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How a field service provider like you can improve relationships with subcontractors

Tania Piunno
Tania Piunno
March 22, 2022

Every growing service company like you has to consider outsourcing as part of its field operations. You need to reduce costs, increase agility in the marketplace, grow your field workforce and cope with the spikes in service requests. But, how are you going to effectively manage service calls that are completed by external maintenance technicians? How will you control service quality, customer relationships and delegate core business activities with confidence?

To grow in an increasingly competitive landscape, working with partners is essential. However, entrusting part of your business to external field service providers comes with risks. Here are 4 tips and tricks to help you maximize the benefits and minimize the risks associated with using subcontractors.

1. Define clear processes and share common tools

In the service industry, relationships with subcontractors are all about balance. To find the right balance, you must first clearly establish the processes among the different parties. It’s also important to identify which tools will be used for troubleshooting, to manage maintenance tasks in the field and to facilitate communication between the field service company and the subcontractor. These processes and tools must be tailored for the types of activities that will be outsourced.

2. Support different ways of working

Oftentimes, field service companies collaborate with non-exclusive service providers. For example, in the telecom industry, some fiber installation subcontractors will work for several telecom operators at the same time. When a field service company starts working with a new subcontractor who already works with other operators, the question of which tools and processes to use, quickly arises.

The reality is that subcontractors don’t want to be limited and prefer to use flexible processes and tools that allow them to adapt to different ways of working. In some cases, subcontractors will want to use the field service company’s tools and processes. In other cases, they stick to their own tools and connect them to the field service company’s system. A third option is for subcontractors to use their own tools and processes but have their service calls scheduled for them separately. And, another alternative can be for subcontractors to use their own tools and processes and have service calls assigned to them in a fully transparent way – with complete visibility into who is doing what.

When field service companies have the flexibility to support the different ways subcontractors work, it becomes easier to strengthen their workforce by bringing more people into their ecosystem and delivering better service to more customers.

3. Maintain control over the customer experience

For field service companies, the big question becomes how to delegate work orders to external providers while maintaining control of the customer experience and the service that is being delivered on their behalf. This is where your company’s reputation and brand image come into play. If a customer has a negative experience, it’s safe to say they’ll quickly drop you as a service provider. But the right digital tools in place can ensure your company maintains control over your subcontractor’s activities.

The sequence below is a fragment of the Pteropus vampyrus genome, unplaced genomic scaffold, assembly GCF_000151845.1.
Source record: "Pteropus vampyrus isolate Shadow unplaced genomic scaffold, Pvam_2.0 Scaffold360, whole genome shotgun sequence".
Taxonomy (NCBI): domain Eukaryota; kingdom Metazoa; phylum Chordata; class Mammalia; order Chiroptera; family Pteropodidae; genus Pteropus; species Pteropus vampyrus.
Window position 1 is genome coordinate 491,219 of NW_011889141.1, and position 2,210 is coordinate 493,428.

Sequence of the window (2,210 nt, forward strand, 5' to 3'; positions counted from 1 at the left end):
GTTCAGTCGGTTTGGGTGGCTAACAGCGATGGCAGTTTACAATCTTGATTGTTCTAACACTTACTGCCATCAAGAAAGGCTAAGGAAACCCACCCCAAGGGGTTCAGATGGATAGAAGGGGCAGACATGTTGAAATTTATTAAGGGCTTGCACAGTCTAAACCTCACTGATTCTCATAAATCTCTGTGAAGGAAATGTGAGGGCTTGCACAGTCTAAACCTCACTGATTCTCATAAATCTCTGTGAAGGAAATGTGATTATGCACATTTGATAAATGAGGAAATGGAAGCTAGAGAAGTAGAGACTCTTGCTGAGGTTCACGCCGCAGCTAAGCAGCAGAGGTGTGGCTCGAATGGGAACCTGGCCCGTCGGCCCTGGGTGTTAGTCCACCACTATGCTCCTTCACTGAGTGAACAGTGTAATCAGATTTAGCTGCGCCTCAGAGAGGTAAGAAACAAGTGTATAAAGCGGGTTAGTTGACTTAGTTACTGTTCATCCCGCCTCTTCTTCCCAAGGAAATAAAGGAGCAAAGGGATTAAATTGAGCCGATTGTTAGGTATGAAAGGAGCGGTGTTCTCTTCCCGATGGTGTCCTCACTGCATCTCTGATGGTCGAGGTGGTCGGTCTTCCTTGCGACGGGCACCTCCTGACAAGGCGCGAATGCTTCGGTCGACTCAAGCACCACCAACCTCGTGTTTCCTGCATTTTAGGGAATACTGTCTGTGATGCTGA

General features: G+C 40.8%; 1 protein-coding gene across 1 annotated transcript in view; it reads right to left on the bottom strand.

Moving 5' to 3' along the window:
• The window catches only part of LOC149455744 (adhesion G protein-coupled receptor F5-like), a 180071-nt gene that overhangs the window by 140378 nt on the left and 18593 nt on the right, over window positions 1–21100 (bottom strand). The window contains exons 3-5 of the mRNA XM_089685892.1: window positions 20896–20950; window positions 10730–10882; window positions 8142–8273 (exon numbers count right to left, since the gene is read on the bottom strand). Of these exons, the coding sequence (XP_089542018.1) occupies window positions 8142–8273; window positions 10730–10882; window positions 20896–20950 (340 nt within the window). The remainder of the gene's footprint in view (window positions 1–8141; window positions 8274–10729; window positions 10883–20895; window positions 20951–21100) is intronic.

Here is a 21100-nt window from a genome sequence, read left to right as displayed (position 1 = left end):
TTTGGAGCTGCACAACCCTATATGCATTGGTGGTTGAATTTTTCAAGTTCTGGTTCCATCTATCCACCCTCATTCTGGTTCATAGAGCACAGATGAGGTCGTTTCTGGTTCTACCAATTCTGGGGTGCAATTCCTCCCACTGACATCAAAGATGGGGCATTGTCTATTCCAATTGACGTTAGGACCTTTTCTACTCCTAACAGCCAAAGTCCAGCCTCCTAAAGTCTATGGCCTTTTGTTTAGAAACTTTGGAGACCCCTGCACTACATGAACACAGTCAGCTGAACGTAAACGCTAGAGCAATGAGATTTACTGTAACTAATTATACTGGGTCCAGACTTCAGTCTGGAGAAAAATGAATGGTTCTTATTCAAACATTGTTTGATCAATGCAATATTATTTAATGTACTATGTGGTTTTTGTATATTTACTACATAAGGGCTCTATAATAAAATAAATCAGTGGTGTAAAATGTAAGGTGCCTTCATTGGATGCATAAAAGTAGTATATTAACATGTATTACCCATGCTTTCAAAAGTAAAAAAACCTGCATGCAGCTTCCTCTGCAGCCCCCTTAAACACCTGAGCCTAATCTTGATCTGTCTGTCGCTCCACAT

The key here is to set up a service level agreement (SLA) between your company and its subcontractors. The SLA specifies service and repair time guarantees so there are clearly established key performance indicators (KPIs) that both parties can agree to. With this approach, field service companies can align their objectives with those of their subcontractors. Everyone follows the same rules and pursues the same goals. And everyone, including the end customer, wins.

4. Use KPIs to track subcontractor activities

Field service providers like you must have the ability to manage the activities that both in-house technicians and subcontracted technicians perform, in the same way. Without this, there’s a risk your subcontracted technicians lack the quality of service that your in-house workforce provides.

It is important to keep in mind that setting up too many KPIs will kill the relationship with a subcontractor. Thus, the best approach is to focus on a few KPIs that have the greatest impact on customer satisfaction, such as:

First-time fix rate

This metric is at the heart of customer satisfaction. The customer’s equipment is down and the technician comes in and repairs it on the first visit. This is where you set a percentage of all service calls completed that must be successfully resolved on the first visit.

Average service time

This is the average time that must be met between the time the customer places the work order and the time the technician arrives back home. In industries such as refrigeration, these deadlines can be extremely short. If a walk-in cooler breaks down and the technician does not fix it on time, the consequences can be catastrophic for customers who are forced to throw out its contents.

Average repair time

This metric ensures that the time required to repair a piece of equipment is within a timeframe that is profitable for the company. Time doesn’t stop until the equipment is fully functional.

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